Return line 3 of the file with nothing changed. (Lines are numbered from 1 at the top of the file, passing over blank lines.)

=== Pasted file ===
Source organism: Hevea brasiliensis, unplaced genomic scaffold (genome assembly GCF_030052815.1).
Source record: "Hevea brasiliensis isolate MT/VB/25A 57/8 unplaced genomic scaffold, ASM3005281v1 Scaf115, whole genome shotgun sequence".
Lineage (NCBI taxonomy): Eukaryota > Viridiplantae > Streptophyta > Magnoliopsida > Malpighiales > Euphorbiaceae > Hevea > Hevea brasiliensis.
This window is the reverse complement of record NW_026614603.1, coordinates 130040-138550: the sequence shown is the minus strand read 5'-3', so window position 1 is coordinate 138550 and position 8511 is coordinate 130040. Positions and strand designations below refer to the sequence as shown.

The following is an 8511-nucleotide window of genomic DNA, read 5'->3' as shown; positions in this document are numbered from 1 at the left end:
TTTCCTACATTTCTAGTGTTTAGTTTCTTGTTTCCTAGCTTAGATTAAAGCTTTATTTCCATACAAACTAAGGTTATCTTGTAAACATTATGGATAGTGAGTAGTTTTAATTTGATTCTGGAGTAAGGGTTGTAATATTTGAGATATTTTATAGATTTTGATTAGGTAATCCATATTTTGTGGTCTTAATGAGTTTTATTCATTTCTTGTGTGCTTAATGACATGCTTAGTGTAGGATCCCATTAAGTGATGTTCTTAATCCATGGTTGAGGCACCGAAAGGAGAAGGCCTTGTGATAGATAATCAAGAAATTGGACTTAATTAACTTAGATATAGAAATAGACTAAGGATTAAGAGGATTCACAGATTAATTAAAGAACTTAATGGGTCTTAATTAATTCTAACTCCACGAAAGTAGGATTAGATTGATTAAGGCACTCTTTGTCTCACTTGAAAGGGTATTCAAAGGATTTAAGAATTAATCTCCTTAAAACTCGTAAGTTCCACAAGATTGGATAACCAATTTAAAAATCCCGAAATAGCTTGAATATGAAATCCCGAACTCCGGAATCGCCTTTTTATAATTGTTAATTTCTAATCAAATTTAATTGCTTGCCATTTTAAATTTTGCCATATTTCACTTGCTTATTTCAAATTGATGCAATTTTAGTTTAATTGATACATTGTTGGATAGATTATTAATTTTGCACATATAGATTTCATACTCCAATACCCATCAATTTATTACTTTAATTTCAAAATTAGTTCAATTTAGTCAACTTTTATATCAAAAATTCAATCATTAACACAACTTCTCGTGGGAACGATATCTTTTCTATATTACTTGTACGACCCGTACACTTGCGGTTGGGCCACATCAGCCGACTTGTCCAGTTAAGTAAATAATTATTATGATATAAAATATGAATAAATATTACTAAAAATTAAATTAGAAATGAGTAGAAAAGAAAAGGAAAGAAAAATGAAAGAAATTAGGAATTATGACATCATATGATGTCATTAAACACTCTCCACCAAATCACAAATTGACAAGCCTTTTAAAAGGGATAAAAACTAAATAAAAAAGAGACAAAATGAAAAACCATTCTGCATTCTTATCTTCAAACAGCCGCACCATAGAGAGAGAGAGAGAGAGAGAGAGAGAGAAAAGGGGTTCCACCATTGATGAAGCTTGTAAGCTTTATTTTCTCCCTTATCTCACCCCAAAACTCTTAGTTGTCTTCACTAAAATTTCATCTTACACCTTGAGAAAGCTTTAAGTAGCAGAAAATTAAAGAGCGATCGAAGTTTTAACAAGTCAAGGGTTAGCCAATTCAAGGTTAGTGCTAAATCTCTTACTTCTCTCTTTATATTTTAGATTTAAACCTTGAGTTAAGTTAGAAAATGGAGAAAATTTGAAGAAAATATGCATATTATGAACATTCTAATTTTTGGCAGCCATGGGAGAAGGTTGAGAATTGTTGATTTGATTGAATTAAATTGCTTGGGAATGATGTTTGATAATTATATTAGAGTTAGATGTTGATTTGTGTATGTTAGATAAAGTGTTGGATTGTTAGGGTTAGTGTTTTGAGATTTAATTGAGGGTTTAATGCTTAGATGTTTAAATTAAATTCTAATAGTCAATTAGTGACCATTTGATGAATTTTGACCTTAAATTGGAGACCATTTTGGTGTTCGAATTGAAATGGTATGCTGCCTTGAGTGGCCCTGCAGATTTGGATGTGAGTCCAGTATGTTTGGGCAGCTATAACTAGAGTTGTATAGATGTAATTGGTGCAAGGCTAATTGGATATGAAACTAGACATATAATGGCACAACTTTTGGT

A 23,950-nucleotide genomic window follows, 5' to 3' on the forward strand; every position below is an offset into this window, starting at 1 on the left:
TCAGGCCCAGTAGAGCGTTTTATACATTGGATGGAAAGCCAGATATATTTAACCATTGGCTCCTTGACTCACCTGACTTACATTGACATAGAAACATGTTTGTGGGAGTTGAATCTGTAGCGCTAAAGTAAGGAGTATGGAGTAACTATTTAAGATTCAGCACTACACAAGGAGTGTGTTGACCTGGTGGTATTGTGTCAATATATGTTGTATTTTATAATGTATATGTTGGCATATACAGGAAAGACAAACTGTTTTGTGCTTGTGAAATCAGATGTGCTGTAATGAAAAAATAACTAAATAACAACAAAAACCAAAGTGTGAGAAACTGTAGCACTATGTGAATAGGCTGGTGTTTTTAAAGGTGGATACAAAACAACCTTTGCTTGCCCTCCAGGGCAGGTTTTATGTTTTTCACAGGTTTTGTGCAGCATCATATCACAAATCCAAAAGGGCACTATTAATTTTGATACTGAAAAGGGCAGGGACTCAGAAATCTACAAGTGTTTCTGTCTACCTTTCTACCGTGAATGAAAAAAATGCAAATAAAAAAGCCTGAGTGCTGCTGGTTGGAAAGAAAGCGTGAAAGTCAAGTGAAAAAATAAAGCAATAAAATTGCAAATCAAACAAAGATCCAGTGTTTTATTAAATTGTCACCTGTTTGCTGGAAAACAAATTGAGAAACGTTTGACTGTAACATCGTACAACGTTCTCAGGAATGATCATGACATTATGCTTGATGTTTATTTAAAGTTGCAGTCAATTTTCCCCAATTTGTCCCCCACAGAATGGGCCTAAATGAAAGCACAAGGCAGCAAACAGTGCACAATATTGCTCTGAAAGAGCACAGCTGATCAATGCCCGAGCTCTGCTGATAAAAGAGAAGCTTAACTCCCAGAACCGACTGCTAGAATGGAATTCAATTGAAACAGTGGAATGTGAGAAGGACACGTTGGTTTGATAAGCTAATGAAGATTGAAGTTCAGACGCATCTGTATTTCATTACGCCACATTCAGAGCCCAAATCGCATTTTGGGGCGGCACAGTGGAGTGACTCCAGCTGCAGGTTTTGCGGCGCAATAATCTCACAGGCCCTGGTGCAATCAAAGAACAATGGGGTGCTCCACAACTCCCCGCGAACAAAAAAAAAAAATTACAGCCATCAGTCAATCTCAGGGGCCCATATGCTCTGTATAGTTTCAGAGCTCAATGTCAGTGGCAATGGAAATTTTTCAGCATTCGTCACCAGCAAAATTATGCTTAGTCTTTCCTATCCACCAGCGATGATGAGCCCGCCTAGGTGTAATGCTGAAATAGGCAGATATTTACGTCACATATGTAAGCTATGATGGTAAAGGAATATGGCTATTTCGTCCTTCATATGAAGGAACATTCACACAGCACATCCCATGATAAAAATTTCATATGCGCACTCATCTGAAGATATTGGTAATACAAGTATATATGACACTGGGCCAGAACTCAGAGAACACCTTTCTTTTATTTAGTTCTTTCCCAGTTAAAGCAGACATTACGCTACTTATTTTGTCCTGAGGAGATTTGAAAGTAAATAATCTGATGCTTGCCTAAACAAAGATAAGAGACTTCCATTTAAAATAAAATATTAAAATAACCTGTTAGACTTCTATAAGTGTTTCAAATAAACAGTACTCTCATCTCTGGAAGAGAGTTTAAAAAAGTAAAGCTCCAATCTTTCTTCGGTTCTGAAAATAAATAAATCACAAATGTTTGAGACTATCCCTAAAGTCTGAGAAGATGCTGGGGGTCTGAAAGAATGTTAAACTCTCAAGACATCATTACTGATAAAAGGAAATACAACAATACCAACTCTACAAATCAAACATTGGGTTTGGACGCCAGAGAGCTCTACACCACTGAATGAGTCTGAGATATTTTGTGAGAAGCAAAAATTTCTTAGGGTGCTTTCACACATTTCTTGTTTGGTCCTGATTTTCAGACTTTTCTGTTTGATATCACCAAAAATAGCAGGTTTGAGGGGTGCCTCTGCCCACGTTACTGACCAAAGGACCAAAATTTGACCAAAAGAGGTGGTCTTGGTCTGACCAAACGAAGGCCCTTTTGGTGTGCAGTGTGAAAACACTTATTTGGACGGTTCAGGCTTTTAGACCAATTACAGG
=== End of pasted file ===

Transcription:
Lineage (NCBI taxonomy): Eukaryota > Viridiplantae > Streptophyta > Magnoliopsida > Malpighiales > Euphorbiaceae > Hevea > Hevea brasiliensis.